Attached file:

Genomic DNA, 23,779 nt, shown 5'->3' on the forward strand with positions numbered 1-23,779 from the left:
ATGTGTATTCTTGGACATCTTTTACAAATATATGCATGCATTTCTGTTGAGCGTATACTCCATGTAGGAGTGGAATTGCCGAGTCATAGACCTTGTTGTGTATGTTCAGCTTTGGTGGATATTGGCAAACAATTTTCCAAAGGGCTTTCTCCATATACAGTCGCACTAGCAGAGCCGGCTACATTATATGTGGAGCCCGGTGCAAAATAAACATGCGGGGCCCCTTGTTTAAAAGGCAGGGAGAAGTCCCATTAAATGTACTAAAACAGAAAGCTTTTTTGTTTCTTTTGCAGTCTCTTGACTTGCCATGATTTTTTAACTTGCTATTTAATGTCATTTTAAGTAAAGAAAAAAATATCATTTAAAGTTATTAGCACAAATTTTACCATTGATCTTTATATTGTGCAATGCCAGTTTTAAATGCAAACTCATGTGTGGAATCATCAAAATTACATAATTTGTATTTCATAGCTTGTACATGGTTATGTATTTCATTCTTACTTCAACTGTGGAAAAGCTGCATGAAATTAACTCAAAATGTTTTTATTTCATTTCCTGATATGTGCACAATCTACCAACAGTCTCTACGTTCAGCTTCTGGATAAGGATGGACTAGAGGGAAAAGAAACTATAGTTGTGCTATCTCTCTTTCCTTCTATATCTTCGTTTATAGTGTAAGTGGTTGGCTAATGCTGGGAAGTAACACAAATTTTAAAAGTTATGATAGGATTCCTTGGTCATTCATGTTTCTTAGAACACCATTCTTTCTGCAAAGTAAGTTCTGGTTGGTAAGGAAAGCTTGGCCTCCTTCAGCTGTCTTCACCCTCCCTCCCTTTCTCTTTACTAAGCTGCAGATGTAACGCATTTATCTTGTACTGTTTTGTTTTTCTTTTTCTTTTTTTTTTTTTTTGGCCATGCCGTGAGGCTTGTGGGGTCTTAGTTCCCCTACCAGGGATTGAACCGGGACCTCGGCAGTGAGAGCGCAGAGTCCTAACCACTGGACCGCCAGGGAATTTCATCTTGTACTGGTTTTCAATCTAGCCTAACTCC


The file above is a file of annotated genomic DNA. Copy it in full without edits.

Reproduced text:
Genomic DNA, 23,779 nt, shown 5'->3' on the forward strand with positions numbered 1-23,779 from the left:
ATGTGTATTCTTGGACATCTTTTACAAATATATGCATGCATTTCTGTTGAGCGTATACTCCATGTAGGAGTGGAATTGCCGAGTCATAGACCTTGTTGTGTATGTTCAGCTTTGGTGGATATTGGCAAACAATTTTCCAAAGGGCTTTCTCCATATACAGTCGCACTAGCAGAGCCGGCTACATTATATGTGGAGCCCGGTGCAAAATAAACATGCGGGGCCCCTTGTTTAAAAGGCAGGGAGAAGTCCCATTAAATGTACTAAAACAGAAAGCTTTTTTGTTTCTTTTGCAGTCTCTTGACTTGCCATGATTTTTTAACTTGCTATTTAATGTCATTTTAAGTAAAGAAAAAAATATCATTTAAAGTTATTAGCACAAATTTTACCATTGATCTTTATATTGTGCAATGCCAGTTTTAAATGCAAACTCATGTGTGGAATCATCAAAATTACATAATTTGTATTTCATAGCTTGTACATGGTTATGTATTTCATTCTTACTTCAACTGTGGAAAAGCTGCATGAAATTAACTCAAAATGTTTTTATTTCATTTCCTGATATGTGCACAATCTACCAACAGTCTCTACGTTCAGCTTCTGGATAAGGATGGACTAGAGGGAAAAGAAACTATAGTTGTGCTATCTCTCTTTCCTTCTATATCTTCGTTTATAGTGTAAGTGGTTGGCTAATGCTGGGAAGTAACACAAATTTTAAAAGTTATGATAGGATTCCTTGGTCATTCATGTTTCTTAGAACACCATTCTTTCTGCAAAGTAAGTTCTGGTTGGTAAGGAAAGCTTGGCCTCCTTCAGCTGTCTTCACCCTCCCTCCCTTTCTCTTTACTAAGCTGCAGATGTAACGCATTTATCTTGTACTGTTTTGTTTTTCTTTTTCTTTTTTTTTTTTTTTGGCCATGCCGTGAGGCTTGTGGGGTCTTAGTTCCCCTACCAGGGATTGAACCGGGACCTCGGCAGTGAGAGCGCAGAGTCCTAACCACTGGACCGCCAGGGAATTTCATCTTGTACTGGTTTTCAATCTAGCCTAACTCC